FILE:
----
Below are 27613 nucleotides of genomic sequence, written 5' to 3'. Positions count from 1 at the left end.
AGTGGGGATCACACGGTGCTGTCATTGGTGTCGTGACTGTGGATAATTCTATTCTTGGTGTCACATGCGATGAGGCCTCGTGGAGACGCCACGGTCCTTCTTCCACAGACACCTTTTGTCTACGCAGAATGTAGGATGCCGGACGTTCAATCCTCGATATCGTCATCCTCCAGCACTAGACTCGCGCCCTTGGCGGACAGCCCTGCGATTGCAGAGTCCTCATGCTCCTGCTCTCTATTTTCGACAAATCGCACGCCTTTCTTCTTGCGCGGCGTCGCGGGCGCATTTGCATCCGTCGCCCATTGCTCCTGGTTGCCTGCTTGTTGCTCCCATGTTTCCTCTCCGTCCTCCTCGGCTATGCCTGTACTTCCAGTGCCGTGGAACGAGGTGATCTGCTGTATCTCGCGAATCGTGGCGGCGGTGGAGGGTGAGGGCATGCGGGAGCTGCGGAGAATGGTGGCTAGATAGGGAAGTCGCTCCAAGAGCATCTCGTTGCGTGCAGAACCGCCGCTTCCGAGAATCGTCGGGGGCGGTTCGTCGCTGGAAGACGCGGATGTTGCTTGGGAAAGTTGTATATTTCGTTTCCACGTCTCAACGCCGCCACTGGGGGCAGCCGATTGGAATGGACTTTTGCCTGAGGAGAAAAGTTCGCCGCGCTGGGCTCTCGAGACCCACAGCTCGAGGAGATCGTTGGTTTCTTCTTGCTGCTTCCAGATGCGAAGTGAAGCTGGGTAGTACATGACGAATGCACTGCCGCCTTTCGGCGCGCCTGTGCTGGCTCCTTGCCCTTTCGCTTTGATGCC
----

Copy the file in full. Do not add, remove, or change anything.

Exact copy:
Below are 27613 nucleotides of genomic sequence, written 5' to 3'. Positions count from 1 at the left end.
AGTGGGGATCACACGGTGCTGTCATTGGTGTCGTGACTGTGGATAATTCTATTCTTGGTGTCACATGCGATGAGGCCTCGTGGAGACGCCACGGTCCTTCTTCCACAGACACCTTTTGTCTACGCAGAATGTAGGATGCCGGACGTTCAATCCTCGATATCGTCATCCTCCAGCACTAGACTCGCGCCCTTGGCGGACAGCCCTGCGATTGCAGAGTCCTCATGCTCCTGCTCTCTATTTTCGACAAATCGCACGCCTTTCTTCTTGCGCGGCGTCGCGGGCGCATTTGCATCCGTCGCCCATTGCTCCTGGTTGCCTGCTTGTTGCTCCCATGTTTCCTCTCCGTCCTCCTCGGCTATGCCTGTACTTCCAGTGCCGTGGAACGAGGTGATCTGCTGTATCTCGCGAATCGTGGCGGCGGTGGAGGGTGAGGGCATGCGGGAGCTGCGGAGAATGGTGGCTAGATAGGGAAGTCGCTCCAAGAGCATCTCGTTGCGTGCAGAACCGCCGCTTCCGAGAATCGTCGGGGGCGGTTCGTCGCTGGAAGACGCGGATGTTGCTTGGGAAAGTTGTATATTTCGTTTCCACGTCTCAACGCCGCCACTGGGGGCAGCCGATTGGAATGGACTTTTGCCTGAGGAGAAAAGTTCGCCGCGCTGGGCTCTCGAGACCCACAGCTCGAGGAGATCGTTGGTTTCTTCTTGCTGCTTCCAGATGCGAAGTGAAGCTGGGTAGTACATGACGAATGCACTGCCGCCTTTCGGCGCGCCTGTGCTGGCTCCTTGCCCTTTCGCTTTGATGCC